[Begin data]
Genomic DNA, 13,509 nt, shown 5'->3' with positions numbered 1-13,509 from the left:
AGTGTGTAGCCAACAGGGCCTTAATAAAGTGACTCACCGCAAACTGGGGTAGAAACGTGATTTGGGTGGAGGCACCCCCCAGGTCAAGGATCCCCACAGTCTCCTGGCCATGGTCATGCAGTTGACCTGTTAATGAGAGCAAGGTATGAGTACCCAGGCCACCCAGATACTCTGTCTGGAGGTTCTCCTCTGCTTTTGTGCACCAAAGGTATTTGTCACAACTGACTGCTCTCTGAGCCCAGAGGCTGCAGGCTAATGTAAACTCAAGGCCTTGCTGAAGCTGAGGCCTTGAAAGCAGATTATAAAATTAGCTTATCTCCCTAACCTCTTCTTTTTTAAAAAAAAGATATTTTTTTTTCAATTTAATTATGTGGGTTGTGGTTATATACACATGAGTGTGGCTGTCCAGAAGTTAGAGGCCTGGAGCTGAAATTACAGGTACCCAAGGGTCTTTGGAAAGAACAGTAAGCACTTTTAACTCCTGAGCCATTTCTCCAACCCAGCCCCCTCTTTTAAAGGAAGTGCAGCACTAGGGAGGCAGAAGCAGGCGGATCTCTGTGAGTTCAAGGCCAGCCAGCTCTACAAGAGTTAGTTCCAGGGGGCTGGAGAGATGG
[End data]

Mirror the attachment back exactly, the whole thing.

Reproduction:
Genomic DNA, 13,509 nt, shown 5'->3' with positions numbered 1-13,509 from the left:
AGTGTGTAGCCAACAGGGCCTTAATAAAGTGACTCACCGCAAACTGGGGTAGAAACGTGATTTGGGTGGAGGCACCCCCCAGGTCAAGGATCCCCACAGTCTCCTGGCCATGGTCATGCAGTTGACCTGTTAATGAGAGCAAGGTATGAGTACCCAGGCCACCCAGATACTCTGTCTGGAGGTTCTCCTCTGCTTTTGTGCACCAAAGGTATTTGTCACAACTGACTGCTCTCTGAGCCCAGAGGCTGCAGGCTAATGTAAACTCAAGGCCTTGCTGAAGCTGAGGCCTTGAAAGCAGATTATAAAATTAGCTTATCTCCCTAACCTCTTCTTTTTTAAAAAAAAGATATTTTTTTTTCAATTTAATTATGTGGGTTGTGGTTATATACACATGAGTGTGGCTGTCCAGAAGTTAGAGGCCTGGAGCTGAAATTACAGGTACCCAAGGGTCTTTGGAAAGAACAGTAAGCACTTTTAACTCCTGAGCCATTTCTCCAACCCAGCCCCCTCTTTTAAAGGAAGTGCAGCACTAGGGAGGCAGAAGCAGGCGGATCTCTGTGAGTTCAAGGCCAGCCAGCTCTACAAGAGTTAGTTCCAGGGGGCTGGAGAGATGG